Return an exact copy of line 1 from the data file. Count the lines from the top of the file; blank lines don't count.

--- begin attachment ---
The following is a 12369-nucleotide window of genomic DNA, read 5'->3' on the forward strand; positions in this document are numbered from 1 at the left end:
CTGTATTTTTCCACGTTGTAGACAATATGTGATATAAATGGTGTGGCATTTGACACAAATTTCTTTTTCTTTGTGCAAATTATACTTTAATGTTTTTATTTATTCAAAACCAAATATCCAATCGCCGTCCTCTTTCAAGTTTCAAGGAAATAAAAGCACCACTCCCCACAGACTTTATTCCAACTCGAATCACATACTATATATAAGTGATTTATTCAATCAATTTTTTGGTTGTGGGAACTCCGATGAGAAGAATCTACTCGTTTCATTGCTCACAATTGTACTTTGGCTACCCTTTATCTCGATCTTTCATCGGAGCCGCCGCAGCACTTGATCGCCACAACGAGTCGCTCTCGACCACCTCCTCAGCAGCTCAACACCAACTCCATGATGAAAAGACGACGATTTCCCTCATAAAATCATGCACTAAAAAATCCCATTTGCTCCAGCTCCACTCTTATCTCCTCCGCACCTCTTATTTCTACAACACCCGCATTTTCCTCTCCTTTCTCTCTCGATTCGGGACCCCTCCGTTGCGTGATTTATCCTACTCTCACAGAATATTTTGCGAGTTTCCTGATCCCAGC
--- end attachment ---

The following is a 12369-nucleotide window of genomic DNA, read 5'->3' on the forward strand; positions in this document are numbered from 1 at the left end: